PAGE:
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I have a question on this online website I'm trying to learn calculus on. What I am really confused about the Intermediate Value Theorem is: it says I should set it to 0 but I'm totally lost at the steps used to approach and take this? Perhaps someone can guide me in the right direction.

Do I plug in 1 and 0 for $x$ and then compare it?

Use the Intermediate Value Theorem to show that there is a solution to the equation $e^{-x^2} = x$ in the interval (0, 1).

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Are you sure that your statement is correct? $e-x^2=x$ has no solution in $(0,1)$. – JBC Jun 17 '12 at 21:10
Did you mean, perhaps $e^{-x^2} = x$? – Arturo Magidin Jun 17 '12 at 21:12
Oops you are right – soniccool Jun 17 '12 at 21:19
up vote 4 down vote accepted

The Intermediate Value Theorem states:

Theorem. Let $f(x)$ be a function that is continuous on $[a,b]$. If $k$ is a number between $f(a)$ and $f(b)$, then there exists (at least) one $c$, $a\lt c \lt b$, such that $f(c) = k$.

I often tell my Calculus students to think of the Intermediate Value Theorem as the "Goldilocks Theorem". You are trying to find a point where $f$ takes the value $k$. If one of $f(a)$ and $f(b)$ is "too much", and the other is "too little", then somewhere in between is a point where $f$ is "just right."

The most common (but by no means only) use of the Intermediate Value Theorem is to find points where $f(x)$ is equal to $0$. If you can find a point where $f(x)$ is positive and one where $f(x)$ is negative, then somewhere in between there will be a point where $f(x)$ is exactly $0$ (provided $f$ is continuous).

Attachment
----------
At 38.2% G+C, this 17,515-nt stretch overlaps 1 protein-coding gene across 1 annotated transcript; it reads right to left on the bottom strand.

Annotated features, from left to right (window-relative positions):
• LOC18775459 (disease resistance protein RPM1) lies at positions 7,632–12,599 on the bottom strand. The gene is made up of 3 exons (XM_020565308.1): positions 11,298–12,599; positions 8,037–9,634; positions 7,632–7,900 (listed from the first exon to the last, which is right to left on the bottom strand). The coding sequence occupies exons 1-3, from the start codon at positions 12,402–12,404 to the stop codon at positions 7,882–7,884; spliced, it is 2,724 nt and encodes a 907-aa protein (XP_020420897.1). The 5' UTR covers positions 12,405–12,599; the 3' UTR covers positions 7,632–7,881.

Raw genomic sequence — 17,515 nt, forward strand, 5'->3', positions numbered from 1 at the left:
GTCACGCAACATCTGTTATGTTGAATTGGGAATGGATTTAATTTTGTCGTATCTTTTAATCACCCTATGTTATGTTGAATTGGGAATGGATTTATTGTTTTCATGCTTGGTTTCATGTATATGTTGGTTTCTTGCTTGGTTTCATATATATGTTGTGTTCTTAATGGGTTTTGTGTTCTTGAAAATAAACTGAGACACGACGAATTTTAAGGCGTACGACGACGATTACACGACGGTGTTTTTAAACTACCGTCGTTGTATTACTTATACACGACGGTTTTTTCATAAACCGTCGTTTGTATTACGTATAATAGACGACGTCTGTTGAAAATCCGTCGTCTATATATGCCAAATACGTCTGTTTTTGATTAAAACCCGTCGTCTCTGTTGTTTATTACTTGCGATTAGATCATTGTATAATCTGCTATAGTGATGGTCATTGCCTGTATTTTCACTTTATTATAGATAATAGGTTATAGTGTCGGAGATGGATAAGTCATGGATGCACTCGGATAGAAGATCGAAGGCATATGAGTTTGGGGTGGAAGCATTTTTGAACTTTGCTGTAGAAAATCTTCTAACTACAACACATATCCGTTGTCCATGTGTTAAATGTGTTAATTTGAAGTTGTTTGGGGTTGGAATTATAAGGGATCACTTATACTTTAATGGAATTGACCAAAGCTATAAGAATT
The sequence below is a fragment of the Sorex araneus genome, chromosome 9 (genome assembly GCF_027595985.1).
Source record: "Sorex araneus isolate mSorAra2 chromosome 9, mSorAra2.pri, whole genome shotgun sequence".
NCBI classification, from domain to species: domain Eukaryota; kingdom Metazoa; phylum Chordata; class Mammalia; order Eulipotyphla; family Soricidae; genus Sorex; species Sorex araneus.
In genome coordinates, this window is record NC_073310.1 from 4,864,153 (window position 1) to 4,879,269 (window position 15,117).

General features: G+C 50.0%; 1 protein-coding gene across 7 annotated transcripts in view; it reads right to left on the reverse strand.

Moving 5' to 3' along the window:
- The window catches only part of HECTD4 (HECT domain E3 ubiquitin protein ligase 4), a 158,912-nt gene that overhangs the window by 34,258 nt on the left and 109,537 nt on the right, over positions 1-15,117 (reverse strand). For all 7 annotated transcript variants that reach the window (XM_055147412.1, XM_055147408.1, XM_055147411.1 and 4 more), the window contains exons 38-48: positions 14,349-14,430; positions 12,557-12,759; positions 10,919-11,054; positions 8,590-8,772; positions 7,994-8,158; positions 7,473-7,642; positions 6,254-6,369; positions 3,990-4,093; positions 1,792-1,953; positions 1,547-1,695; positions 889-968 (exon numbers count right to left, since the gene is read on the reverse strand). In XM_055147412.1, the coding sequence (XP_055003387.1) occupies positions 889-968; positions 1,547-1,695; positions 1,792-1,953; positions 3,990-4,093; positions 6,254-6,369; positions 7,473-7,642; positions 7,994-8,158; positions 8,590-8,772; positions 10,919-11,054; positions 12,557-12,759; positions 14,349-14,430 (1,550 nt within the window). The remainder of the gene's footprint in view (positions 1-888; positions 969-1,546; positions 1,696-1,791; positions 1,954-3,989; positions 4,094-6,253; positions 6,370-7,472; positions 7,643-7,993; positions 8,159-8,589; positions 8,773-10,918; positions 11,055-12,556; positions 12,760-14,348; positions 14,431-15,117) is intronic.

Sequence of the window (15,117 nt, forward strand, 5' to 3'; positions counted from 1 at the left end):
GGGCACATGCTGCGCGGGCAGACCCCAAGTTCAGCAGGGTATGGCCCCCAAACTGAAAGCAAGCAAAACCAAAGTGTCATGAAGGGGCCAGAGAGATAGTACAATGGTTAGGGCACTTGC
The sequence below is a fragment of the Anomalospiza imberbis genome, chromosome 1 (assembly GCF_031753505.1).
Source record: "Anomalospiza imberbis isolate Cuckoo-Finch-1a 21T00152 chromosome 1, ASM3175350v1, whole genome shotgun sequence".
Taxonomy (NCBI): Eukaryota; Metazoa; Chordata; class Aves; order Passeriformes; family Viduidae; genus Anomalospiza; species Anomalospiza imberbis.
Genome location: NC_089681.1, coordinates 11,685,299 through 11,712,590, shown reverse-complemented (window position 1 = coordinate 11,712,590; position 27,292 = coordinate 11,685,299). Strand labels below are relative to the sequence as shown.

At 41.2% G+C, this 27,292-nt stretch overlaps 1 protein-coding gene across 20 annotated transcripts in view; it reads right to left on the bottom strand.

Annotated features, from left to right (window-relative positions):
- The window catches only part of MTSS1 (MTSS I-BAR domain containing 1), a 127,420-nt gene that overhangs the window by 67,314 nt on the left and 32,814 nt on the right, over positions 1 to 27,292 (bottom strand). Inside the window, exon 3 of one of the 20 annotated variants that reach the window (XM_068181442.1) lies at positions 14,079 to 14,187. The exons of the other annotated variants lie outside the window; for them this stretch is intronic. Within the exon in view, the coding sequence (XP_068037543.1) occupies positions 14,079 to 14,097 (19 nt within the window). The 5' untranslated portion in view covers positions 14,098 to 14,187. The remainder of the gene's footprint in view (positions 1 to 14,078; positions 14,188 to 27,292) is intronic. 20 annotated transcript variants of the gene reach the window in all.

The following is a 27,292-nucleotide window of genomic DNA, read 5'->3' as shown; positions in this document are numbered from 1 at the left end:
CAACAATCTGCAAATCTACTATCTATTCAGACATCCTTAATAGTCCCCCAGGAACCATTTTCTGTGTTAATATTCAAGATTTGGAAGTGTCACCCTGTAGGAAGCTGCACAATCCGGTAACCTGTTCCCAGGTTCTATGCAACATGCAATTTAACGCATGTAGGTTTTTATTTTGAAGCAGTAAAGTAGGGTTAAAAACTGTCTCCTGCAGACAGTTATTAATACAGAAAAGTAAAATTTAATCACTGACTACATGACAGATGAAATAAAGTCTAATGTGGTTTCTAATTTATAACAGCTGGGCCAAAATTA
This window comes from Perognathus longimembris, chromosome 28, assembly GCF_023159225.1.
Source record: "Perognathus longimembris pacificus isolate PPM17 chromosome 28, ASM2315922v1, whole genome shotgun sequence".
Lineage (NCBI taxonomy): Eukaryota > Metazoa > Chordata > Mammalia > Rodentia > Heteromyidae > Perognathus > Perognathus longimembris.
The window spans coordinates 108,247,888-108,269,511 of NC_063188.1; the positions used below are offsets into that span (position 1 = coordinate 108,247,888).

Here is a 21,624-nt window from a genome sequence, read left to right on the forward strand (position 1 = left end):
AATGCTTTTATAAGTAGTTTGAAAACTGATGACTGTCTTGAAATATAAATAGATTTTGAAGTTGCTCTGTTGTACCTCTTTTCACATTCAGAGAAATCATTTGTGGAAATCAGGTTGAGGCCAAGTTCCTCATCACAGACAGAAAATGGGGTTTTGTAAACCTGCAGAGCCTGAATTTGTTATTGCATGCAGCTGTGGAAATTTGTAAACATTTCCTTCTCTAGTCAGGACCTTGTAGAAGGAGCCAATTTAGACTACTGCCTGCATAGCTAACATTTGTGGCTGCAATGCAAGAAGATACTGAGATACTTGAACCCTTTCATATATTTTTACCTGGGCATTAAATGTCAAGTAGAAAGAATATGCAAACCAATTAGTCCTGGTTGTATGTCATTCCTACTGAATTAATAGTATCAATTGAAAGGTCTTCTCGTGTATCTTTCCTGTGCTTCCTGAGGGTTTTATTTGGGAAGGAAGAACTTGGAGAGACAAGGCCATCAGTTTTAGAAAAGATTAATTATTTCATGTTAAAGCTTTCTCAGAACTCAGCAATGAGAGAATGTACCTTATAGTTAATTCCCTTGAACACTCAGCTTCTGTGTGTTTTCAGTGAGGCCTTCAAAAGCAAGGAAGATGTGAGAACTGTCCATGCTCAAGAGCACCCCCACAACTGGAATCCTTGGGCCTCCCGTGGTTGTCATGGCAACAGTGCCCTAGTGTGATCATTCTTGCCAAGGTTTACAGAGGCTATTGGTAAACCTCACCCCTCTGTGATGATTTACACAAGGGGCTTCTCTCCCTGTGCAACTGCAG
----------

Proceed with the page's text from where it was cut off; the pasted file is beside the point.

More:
In the case at hand, you want to find a solution to $e^{-x^2}=x$. So we can take $f(x) = e^{-x^2}-x$; we are looking for a point where $f(x)=0$. This function is continuous everywhere. Since $f(0) = e^{0}-0 = 1$ and $f(1) = e^{-1}-1 \lt 0$, we have:

$f(x)$ is continuous on $[0,1]$, it is positive at $0$ (value is "too much"), and it is negative at $1$ (value is "too little"). Therefore, by the Intermediate Value Theorem, there is at least one point $c$ somewhere in $(0,1)$ where $f(c)=0$ ("just right").

But if $f(c)=0$, then that means that $0 = e^{-c^2}-c$, so $e^{-c^2}=c$. That is, the equation $e^{-x^2} = x$ has at least one solution in $(0,1)$.

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I assume that you want to resolve $e^{-x^2}=x$ (see the comments).
So let $f(x)=e^{-x^2}-x$, $f$ is continuous, $f(0)=1$, $f(1)=e^{-1}-1<0$ so by the IVT, it exists $x_0\in(0,1)$ such as $f(x_0)=0$, ie $e^{-x_0^2}=x_0$.

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